All the Twitter commentary on Thursday about Muskrat Falls and mining prompted your humble e-scribbler to go back and do some checking about who said what when.
Sure enough, the initial announcement did mention that any electricity from Muskrat Falls that wasn’t used in the province would go off to any place that Nalcor might sell it. Still, it would be available to call back for “industrial development” in Labrador.
But that wasn’t really the focus of the discussion about Muskrat Falls.
Here’s what the backgrounder said:
However, the power and energy of generation at Muskrat Falls is initially greater than what is required for the domestic market and the related surplus presents an opportunity for Nalcor to export power.
The first throne speech after the initial Muskrat Falls announcement only mentioned mining in Labrador in connection to a new electricity rate for industrial users in Labrador:
In Western Labrador, a reliable supply of competitively-priced electricity has been of great value to IOCC and Wabush Mines, both of which have benefited from the TWINCO arrangement that expires in 2014. Cognizant of the growth of the mining industry in Labrador and the demands this will mean for electrical power, My Government will soon announce a new policy on industrial electricity rates in Labrador to ensure that all industrial consumers, existing and new, benefit from a supply of competitively-priced power.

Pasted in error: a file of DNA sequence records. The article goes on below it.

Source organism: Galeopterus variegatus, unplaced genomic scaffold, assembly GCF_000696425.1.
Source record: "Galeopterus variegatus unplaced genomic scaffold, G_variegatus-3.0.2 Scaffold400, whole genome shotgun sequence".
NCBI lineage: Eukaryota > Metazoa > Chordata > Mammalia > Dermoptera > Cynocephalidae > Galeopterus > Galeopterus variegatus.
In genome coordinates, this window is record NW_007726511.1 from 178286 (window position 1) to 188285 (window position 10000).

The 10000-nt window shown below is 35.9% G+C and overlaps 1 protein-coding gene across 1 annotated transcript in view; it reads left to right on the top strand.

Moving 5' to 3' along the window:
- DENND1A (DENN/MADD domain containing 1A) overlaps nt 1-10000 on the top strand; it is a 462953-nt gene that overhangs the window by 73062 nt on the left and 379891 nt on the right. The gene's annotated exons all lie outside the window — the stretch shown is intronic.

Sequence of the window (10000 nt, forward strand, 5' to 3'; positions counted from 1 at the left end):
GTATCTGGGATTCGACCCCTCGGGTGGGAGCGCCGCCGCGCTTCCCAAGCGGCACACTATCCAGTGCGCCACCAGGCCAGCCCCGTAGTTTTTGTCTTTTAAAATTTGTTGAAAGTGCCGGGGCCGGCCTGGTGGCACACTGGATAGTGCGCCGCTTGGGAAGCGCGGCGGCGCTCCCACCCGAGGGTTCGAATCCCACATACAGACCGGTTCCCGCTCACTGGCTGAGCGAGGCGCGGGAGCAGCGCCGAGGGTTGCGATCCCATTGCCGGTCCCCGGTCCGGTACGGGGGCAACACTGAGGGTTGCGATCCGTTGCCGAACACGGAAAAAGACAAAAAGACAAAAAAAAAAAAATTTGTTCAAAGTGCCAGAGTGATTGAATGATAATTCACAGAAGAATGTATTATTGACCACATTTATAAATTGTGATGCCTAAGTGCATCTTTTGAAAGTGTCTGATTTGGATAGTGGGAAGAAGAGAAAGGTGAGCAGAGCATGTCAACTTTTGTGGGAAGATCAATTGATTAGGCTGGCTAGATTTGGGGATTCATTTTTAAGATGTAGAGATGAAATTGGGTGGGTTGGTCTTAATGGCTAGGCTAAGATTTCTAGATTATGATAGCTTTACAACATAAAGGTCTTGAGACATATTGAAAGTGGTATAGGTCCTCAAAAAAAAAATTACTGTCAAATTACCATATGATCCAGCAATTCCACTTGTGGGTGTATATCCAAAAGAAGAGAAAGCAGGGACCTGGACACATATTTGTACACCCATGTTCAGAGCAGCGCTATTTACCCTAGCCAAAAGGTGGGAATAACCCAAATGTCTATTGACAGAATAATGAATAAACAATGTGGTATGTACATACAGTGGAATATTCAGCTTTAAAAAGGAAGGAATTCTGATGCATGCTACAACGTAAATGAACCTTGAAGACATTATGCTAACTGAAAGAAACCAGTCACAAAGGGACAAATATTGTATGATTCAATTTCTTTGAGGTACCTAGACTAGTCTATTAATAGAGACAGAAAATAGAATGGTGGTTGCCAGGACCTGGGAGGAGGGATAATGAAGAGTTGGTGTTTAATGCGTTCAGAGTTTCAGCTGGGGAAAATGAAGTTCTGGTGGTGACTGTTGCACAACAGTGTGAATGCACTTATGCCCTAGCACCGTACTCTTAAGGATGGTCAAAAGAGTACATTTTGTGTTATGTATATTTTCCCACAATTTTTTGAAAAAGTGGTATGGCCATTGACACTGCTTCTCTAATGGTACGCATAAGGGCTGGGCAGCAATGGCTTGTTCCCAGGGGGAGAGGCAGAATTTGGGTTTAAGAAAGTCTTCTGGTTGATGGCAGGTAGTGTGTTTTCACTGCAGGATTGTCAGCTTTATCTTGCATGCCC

The same speech tied Muskrat Falls to unspecified economic activity:
Indeed, the development of both Gull Island and Muskrat Falls will be a great enabler for future opportunities in Labrador and will greatly improve Labrador's ability to attract industrial development in the region.
The Conservative 2011 campaign platform ties Muskrat Falls to the replacement of the Holyrood generating station. Labrador would benefit generally:
Energy from the Churchill River system will fuel industrial expansion and employment growth throughout Labrador and the island.
You have to fast forward to 2012 to get a connection between Muskrat and mining from the people backing the project.
In itself, that shift is really interesting.
It’s really interesting because not so very long ago, industrial development was supposed to fuel development of the Lower Churchill, not the other way around. From November 2008:
A well-known economist says there's a megaproject on the horizon for Labrador and he predicts that will help the province get financing for the Lower Churchill hydroelectric megaproject.
Memorial University economist Wade Locke wouldn't provide details about the potential project when he spoke to CBC News Friday at a meeting of the Atlantic Provinces Economic Council in St. John's, where predictions were made about the province's economic future.